These are serious side effects of Vancocin capsules. You may need urgent medical attention. Serious side effects are rare.

Hearing loss has occurred in some patients taking Vancocin capsules. Most of these have occurred in patients who have pre-existing conditions such as kidney disease or partial hearing loss.

After finishing it

Tell your doctor immediately if you notice any of the following side effects, particularly if they occur several weeks after stopping treatment with Vancocin capsules:

  • severe stomach cramps or pain
  • severe, watery or bloody diarrhoea
  • fever, in combination with one of the above.

These are rare but serious side effects. You may have a serious condition affecting your bowel and may need urgent medical attention.

Do not take any diarrhoea medicine without first checking with your doctor.

Tell your doctor if you notice anything else that is making you feel unwell. Some people may get other side effects while using Vancocin capsules.

Do not be alarmed by this list of possible side effects. You may not experience any of them.

After taking it


Keep your capsules in the blister pack until it is time to take them. If you take your capsules out of the blister pack they may not keep as well.

Keep your medicine in a cool, dry place where the temperature stays below 25°C. Protect from moisture.

Keep it where young children cannot reach it. A locked cupboard at least one-and-a-half metres above ground is a good place to store medicines.


If your doctor tells you to stop taking Vancocin capsules or you find that the expiry date has passed, ask your pharmacist what to do with any capsules that are left over.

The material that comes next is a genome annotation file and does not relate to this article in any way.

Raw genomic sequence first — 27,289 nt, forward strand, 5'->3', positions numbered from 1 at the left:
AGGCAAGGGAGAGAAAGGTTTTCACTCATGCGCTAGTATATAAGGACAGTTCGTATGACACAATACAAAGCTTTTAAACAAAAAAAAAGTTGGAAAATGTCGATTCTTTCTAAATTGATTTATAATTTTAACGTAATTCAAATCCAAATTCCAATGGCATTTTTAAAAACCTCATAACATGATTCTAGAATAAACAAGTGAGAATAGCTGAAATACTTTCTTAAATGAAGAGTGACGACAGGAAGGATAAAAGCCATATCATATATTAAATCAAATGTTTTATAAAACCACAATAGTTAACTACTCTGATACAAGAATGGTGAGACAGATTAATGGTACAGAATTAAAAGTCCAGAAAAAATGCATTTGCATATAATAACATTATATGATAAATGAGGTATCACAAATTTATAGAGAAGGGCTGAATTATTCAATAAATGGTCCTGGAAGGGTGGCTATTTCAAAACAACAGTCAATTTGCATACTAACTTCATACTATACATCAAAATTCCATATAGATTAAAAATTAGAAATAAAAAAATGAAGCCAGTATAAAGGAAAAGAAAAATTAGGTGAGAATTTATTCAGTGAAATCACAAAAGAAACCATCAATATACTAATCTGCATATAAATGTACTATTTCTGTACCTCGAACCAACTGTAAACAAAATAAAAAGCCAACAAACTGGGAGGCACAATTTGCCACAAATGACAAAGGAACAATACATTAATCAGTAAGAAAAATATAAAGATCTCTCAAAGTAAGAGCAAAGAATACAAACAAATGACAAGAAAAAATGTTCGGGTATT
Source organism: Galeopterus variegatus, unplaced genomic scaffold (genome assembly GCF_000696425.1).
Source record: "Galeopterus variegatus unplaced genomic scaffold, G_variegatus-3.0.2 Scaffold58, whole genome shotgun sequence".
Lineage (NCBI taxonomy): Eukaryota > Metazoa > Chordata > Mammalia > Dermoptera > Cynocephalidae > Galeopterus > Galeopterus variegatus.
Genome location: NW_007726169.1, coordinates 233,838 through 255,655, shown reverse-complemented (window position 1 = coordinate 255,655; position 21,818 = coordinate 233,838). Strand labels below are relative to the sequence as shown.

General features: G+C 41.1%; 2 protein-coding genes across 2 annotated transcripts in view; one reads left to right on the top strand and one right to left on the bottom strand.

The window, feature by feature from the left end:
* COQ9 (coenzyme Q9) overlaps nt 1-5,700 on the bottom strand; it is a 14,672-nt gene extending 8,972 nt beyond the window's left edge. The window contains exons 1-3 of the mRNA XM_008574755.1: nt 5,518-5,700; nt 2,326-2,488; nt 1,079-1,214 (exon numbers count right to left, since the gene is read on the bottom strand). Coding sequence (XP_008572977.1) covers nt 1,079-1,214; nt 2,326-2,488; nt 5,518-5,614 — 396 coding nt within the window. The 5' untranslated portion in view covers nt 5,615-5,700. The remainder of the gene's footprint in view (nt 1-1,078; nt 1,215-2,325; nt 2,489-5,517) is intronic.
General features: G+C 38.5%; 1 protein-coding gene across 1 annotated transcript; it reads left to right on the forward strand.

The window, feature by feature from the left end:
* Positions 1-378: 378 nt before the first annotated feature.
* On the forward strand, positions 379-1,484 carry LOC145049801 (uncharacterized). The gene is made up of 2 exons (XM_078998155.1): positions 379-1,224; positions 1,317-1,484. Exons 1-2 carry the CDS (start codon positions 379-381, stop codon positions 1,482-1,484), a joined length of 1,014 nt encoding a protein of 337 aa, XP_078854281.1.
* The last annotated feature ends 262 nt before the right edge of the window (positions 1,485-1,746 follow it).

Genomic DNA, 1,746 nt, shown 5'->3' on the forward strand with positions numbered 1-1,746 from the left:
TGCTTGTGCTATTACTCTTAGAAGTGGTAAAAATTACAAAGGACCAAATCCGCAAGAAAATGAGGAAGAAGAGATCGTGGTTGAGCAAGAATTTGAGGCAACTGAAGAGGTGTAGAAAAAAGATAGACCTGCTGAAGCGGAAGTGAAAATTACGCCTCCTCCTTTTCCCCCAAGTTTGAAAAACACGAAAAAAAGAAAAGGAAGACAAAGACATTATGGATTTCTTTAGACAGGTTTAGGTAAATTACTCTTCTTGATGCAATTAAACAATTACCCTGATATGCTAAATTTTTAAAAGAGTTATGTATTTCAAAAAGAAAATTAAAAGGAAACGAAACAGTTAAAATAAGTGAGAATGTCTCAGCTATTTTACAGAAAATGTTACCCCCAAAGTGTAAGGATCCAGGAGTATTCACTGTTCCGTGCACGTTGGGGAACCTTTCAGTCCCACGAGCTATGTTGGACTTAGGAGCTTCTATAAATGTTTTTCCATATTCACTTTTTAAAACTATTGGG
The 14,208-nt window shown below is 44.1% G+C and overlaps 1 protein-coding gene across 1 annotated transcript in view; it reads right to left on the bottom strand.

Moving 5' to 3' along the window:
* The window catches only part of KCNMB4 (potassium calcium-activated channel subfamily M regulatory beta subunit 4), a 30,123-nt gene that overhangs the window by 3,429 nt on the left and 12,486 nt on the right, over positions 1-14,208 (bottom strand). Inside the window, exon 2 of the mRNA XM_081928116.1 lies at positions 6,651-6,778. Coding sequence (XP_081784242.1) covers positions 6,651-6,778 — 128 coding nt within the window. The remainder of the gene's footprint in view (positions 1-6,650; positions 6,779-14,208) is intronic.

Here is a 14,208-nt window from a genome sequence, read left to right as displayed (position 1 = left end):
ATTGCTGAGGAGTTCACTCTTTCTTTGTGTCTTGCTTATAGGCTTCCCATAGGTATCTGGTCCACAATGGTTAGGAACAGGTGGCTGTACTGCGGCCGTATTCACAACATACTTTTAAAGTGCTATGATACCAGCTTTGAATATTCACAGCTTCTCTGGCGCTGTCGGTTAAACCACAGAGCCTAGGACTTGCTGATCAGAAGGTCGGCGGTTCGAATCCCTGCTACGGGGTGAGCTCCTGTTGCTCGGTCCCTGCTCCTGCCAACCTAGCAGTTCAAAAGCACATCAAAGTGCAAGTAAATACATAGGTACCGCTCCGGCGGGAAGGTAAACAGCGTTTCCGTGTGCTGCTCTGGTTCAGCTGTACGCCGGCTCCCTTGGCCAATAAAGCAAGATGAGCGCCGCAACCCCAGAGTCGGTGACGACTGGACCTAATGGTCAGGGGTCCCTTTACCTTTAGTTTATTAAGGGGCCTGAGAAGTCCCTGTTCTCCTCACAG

Product Description

What it looks like

Vancocin 125 mg capsules are opaque peach and opaque blue. They are available in packs of 20.

Vancocin 250 mg capsules are opaque mushroom grey and opaque blue. They are available in packs of 20.


Active ingredient:

125 mg capsules
Each capsule contains vancomycin hydrochloride equivalent to 125 mg of vancomycin.

250 mg capsules
Each capsule contains vancomycin hydrochloride equivalent to 250 mg of vancomycin.

Inactive ingredients:

  • macrogol 6000.

Capsule shell:

  • gelatin
  • indigo carmine
  • iron oxide red
  • titanium dioxide
  • iron oxide yellow (125 mg only)
  • iron oxide black (250 mg only).

Vancocin capsules do not contain lactose, sucrose, tartrazine or any other azo dyes.


Aspen Pharmacare Australia Pty Ltd
34-36 Chandos St
St Leonards NSW 2065

Australian Registration Numbers:

125 mg: AUST R 14674
250 mg: AUST R 14657

This leaflet was revised in June 2022.

Published by MIMS September 2022


Brand name

Vancocin Capsules